Business / Finance

Pound dips to its lowest since 1985

(China Daily) Updated: 2016-10-08 07:24

Pound dips to its lowest since 1985

A bank employee counts pound notes at Kasikornbank in Bangkok, Thailand October 12, 2010. [Photo/Agencies]

Two minutes of chaos in Asian trading sparked a plunge in the pound to a 31-year low, with traders saying the slump was exacerbated by computer-initiated sell orders.

The 6.1 percent decline, the biggest since voters chose to leave the European Union, drove sterling as low as $1.1841. With the currency already in freefall amid concern about a so-called hard Brexit, Friday's slide took it to the weakest level since March 1985. At least one electronic trading platform recorded a transaction at $1.1378, said traders, who asked not to be identified.

The extent and speed of the drop add to signs that bouts of extreme volatility are becoming more commonplace in the global currency market as the volume of transactions dwindle and algorithmic traders pick up market share. In January, the South African rand tumbled more than 9 percent in 15 minutes before rebounding, while New Zealand's dollar had its own flash crash last August.

"In a word, frightening," Karl Schamotta, director of foreign-exchange research and strategy at Cambridge Global Payments in Toronto, said. "Confidence in the currency markets has been badly shaken once again, and any trader who rode tonight's roller-coaster will certainly question the quality of liquidity going forward."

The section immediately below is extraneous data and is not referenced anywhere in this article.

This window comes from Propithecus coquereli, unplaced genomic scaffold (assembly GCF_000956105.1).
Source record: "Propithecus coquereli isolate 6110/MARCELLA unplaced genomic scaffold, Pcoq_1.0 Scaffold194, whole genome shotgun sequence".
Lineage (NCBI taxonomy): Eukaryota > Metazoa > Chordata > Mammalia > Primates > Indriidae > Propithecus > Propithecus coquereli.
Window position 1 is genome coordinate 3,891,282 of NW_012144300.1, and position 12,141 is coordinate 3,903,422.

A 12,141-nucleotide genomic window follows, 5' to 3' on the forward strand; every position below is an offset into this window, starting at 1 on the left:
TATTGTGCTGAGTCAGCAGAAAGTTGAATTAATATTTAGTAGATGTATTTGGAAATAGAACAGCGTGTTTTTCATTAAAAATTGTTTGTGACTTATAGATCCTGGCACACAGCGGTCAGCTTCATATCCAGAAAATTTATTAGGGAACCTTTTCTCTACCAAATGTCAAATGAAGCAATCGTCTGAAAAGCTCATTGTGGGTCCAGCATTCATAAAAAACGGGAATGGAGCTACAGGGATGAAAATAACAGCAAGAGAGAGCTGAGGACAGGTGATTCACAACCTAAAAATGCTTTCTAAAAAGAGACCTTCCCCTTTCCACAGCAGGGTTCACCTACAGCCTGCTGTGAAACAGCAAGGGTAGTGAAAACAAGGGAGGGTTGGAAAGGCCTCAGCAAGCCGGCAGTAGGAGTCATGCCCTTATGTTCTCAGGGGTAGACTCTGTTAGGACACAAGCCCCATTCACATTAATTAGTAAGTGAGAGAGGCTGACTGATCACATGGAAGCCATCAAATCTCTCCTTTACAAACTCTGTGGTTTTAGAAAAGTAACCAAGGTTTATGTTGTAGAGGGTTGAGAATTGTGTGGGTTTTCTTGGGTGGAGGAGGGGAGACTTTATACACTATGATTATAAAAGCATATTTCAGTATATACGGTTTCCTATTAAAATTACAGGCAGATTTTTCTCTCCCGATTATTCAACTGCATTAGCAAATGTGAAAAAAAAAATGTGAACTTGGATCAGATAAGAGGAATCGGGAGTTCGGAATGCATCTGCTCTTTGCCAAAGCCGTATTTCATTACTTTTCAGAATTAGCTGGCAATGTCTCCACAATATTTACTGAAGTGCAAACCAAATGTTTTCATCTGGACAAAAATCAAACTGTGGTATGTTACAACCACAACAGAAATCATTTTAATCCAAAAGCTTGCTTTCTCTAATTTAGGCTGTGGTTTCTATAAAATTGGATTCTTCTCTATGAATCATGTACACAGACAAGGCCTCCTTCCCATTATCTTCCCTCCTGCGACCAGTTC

The pound pared the drop to trade 1.3 percent weaker at $1.2456 at 6:41 am in London. Traders speculated that the initial decline may have been sparked by human error, or a so-called "fat finger", with algorithms adding to selling pressure at a time of day where liquidity is low. Others pointed to a Financial Times article citing French President Francois Hollande as saying the UK must suffer the consequences of leaving the European Union.

"It would seem that it caught the market wrong-footed and triggered a lot of algorithmic selling," said Hugh Killen, Westpac Banking Corp's head of trading for foreign exchange, fixed income and commodities, in Sydney. "We didn't see any significant demand for sterling off the low. It was more of the point that the selling subsided and the market calmed and it reverted back to a level that was more realistic for the day."

One-week implied volatility for the pound against the dollar jumped to as high as 16.77 percent, the highest since July 14, from 10 percent on Thursday.

Hollande, speaking in Paris at a dinner attended by EU officials, urged the bloc to fight hard on negotiations with Britain. "There has to be a price to pay or else the negotiations won't go well," said Hollande.

"Such comments on their own would not be enough to cause a plunge on this scale, but once a move gets going in thin liquidity it can snowball quickly," said Gareth Berry, a foreign-exchange and rates strategist in Singapore at Macquarie Bank Ltd. While the pound "may recover to the $1.25 area today, all technical support has now been obliterated, so sterling is doomed from here over the months ahead".


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